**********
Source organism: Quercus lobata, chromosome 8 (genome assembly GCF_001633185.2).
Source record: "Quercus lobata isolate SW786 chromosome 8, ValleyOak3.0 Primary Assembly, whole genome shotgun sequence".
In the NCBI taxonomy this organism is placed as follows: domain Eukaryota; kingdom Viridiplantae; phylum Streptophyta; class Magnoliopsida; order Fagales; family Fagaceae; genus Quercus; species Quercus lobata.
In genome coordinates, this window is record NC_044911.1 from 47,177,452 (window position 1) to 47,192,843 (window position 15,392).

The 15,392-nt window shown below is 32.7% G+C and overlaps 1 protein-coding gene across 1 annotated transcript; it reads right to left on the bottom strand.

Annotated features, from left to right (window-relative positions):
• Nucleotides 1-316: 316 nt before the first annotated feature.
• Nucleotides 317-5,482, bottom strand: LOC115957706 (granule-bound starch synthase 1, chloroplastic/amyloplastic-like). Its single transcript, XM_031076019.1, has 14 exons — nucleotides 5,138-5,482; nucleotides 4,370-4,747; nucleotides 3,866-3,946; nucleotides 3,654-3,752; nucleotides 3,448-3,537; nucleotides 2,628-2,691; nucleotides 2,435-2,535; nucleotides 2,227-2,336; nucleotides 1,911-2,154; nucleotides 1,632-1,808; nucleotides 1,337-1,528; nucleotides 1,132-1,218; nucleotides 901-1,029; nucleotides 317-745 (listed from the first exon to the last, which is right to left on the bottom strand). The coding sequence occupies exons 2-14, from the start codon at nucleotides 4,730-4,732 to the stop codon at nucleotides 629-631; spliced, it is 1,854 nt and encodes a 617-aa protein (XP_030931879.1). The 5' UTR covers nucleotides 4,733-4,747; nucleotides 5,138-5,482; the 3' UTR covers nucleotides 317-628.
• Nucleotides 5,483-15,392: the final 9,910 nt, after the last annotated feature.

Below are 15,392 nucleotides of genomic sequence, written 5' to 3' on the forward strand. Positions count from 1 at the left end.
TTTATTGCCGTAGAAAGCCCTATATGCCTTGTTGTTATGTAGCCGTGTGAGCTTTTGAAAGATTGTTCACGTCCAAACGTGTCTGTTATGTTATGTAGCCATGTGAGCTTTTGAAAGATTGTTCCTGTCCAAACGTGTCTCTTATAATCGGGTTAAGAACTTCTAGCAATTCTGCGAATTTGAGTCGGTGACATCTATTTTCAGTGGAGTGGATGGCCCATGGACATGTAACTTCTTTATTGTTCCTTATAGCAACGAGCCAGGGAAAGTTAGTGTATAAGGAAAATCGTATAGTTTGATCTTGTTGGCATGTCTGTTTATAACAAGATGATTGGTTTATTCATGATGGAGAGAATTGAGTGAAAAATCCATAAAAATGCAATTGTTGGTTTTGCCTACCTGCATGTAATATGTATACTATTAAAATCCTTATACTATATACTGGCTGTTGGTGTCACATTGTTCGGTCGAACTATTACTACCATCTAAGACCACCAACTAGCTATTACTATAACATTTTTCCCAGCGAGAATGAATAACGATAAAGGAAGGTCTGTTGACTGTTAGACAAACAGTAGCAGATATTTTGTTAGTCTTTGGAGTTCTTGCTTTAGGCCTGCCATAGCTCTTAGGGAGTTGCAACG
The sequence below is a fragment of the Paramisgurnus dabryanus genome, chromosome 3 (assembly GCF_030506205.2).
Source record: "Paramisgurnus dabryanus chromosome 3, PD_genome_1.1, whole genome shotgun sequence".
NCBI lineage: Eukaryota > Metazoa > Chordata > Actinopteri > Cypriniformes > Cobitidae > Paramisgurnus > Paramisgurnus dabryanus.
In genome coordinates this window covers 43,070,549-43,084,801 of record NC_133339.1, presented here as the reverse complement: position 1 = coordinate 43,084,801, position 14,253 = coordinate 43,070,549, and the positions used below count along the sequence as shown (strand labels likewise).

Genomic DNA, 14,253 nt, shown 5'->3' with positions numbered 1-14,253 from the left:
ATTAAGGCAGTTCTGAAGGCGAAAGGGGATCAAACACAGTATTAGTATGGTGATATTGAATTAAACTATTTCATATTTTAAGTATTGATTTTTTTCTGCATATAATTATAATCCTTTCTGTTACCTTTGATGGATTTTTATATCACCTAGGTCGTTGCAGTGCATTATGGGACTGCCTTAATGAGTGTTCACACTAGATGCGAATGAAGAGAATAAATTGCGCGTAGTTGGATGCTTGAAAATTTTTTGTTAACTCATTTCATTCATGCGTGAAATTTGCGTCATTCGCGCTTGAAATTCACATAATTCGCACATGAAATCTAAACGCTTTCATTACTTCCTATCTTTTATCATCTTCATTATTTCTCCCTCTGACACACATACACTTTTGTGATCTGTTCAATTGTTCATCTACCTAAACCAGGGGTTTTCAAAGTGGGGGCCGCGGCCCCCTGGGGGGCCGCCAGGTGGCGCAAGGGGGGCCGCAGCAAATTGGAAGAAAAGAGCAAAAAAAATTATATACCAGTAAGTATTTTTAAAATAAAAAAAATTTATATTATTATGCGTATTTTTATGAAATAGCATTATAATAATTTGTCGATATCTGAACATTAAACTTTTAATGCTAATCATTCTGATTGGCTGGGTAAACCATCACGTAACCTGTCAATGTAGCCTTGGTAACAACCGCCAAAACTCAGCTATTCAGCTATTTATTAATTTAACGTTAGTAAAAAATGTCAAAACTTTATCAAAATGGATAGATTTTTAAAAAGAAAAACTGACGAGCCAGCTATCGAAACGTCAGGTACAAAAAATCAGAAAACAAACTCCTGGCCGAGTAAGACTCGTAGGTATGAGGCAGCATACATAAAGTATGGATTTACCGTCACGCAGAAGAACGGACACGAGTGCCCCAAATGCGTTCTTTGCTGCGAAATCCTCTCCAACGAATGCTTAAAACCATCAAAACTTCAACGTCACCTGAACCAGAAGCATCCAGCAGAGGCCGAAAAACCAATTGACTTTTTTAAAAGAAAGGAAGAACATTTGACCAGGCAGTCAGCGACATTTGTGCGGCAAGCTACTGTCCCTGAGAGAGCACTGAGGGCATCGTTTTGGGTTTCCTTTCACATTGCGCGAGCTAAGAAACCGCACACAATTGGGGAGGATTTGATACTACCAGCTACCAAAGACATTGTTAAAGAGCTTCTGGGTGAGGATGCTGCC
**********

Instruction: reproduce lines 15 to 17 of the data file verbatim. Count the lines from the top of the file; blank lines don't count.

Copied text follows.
In genome coordinates this window covers 43,070,549-43,084,801 of record NC_133339.1, presented here as the reverse complement: position 1 = coordinate 43,084,801, position 14,253 = coordinate 43,070,549, and the positions used below count along the sequence as shown (strand labels likewise).

Genomic DNA, 14,253 nt, shown 5'->3' with positions numbered 1-14,253 from the left:
ATTAAGGCAGTTCTGAAGGCGAAAGGGGATCAAACACAGTATTAGTATGGTGATATTGAATTAAACTATTTCATATTTTAAGTATTGATTTTTTTCTGCATATAATTATAATCCTTTCTGTTACCTTTGATGGATTTTTATATCACCTAGGTCGTTGCAGTGCATTATGGGACTGCCTTAATGAGTGTTCACACTAGATGCGAATGAAGAGAATAAATTGCGCGTAGTTGGATGCTTGAAAATTTTTTGTTAACTCATTTCATTCATGCGTGAAATTTGCGTCATTCGCGCTTGAAATTCACATAATTCGCACATGAAATCTAAACGCTTTCATTACTTCCTATCTTTTATCATCTTCATTATTTCTCCCTCTGACACACATACACTTTTGTGATCTGTTCAATTGTTCATCTACCTAAACCAGGGGTTTTCAAAGTGGGGGCCGCGGCCCCCTGGGGGGCCGCCAGGTGGCGCAAGGGGGGCCGCAGCAAATTGGAAGAAAAGAGCAAAAAAAATTATATACCAGTAAGTATTTTTAAAATAAAAAAAATTTATATTATTATGCGTATTTTTATGAAATAGCATTATAATAATTTGTCGATATCTGAACATTAAACTTTTAATGCTAATCATTCTGATTGGCTGGGTAAACCATCACGTAACCTGTCAATGTAGCCTTGGTAACAACCGCCAAAACTCAGCTATTCAGCTATTTATTAATTTAACGTTAGTAAAAAATGTCAAAACTTTATCAAAATGGATAGATTTTTAAAAAGAAAAACTGACGAGCCAGCTATCGAAACGTCAGGTACAAAAAATCAGAAAACAAACTCCTGGCCGAGTAAGACTCGTAGGTATGAGGCAGCATACATAAAGTATGGATTTACCGTCACGCAGAAGAACGGACACGAGTGCCCCAAATGCGTTCTTTGCTGCGAAATCCTCTCCAACGAATGCTTAAAACCATCAAAACTTCAACGTCACCTGAACCAGAAGCATCCAGCAGAGGCCGAAAAACCAATTGACTTTTTTAAAAGAAAGGAAGAACATTTGACCAGGCAGTCAGCGACATTTGTGCGGCAAGCTACTGTCCCTGAGAGAGCACTGAGGGCATCGTTTTGGGTTTCCTTTCACATTGCGCGAGCTAAGAAACCGCACACAATTGGGGAGGATTTGATACTACCAGCTACCAAAGACATTGTTAAAGAGCTTCTGGGTGAGGATGCTGCC